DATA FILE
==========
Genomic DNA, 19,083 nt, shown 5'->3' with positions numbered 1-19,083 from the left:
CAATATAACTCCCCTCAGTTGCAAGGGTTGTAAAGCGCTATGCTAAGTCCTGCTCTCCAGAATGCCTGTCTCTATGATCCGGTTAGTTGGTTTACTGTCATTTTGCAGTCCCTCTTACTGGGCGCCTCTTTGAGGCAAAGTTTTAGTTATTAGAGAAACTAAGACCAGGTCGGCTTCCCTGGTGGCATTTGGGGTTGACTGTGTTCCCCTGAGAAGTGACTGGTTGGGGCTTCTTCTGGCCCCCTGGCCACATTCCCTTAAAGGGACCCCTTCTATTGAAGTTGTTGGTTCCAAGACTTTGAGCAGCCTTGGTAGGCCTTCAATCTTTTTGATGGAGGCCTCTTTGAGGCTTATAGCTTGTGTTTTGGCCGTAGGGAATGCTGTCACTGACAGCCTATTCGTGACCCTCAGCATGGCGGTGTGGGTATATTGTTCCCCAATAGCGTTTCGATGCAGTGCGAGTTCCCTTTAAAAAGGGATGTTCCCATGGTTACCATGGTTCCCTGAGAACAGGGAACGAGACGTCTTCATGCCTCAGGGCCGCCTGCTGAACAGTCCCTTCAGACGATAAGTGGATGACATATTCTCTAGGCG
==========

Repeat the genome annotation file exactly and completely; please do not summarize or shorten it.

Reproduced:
Genomic DNA, 19,083 nt, shown 5'->3' with positions numbered 1-19,083 from the left:
CAATATAACTCCCCTCAGTTGCAAGGGTTGTAAAGCGCTATGCTAAGTCCTGCTCTCCAGAATGCCTGTCTCTATGATCCGGTTAGTTGGTTTACTGTCATTTTGCAGTCCCTCTTACTGGGCGCCTCTTTGAGGCAAAGTTTTAGTTATTAGAGAAACTAAGACCAGGTCGGCTTCCCTGGTGGCATTTGGGGTTGACTGTGTTCCCCTGAGAAGTGACTGGTTGGGGCTTCTTCTGGCCCCCTGGCCACATTCCCTTAAAGGGACCCCTTCTATTGAAGTTGTTGGTTCCAAGACTTTGAGCAGCCTTGGTAGGCCTTCAATCTTTTTGATGGAGGCCTCTTTGAGGCTTATAGCTTGTGTTTTGGCCGTAGGGAATGCTGTCACTGACAGCCTATTCGTGACCCTCAGCATGGCGGTGTGGGTATATTGTTCCCCAATAGCGTTTCGATGCAGTGCGAGTTCCCTTTAAAAAGGGATGTTCCCATGGTTACCATGGTTCCCTGAGAACAGGGAACGAGACGTCTTCATGCCTCAGGGCCGCCTGCTGAACAGTCCCTTCAGACGATAAGTGGATGACATATTCTCTAGGCG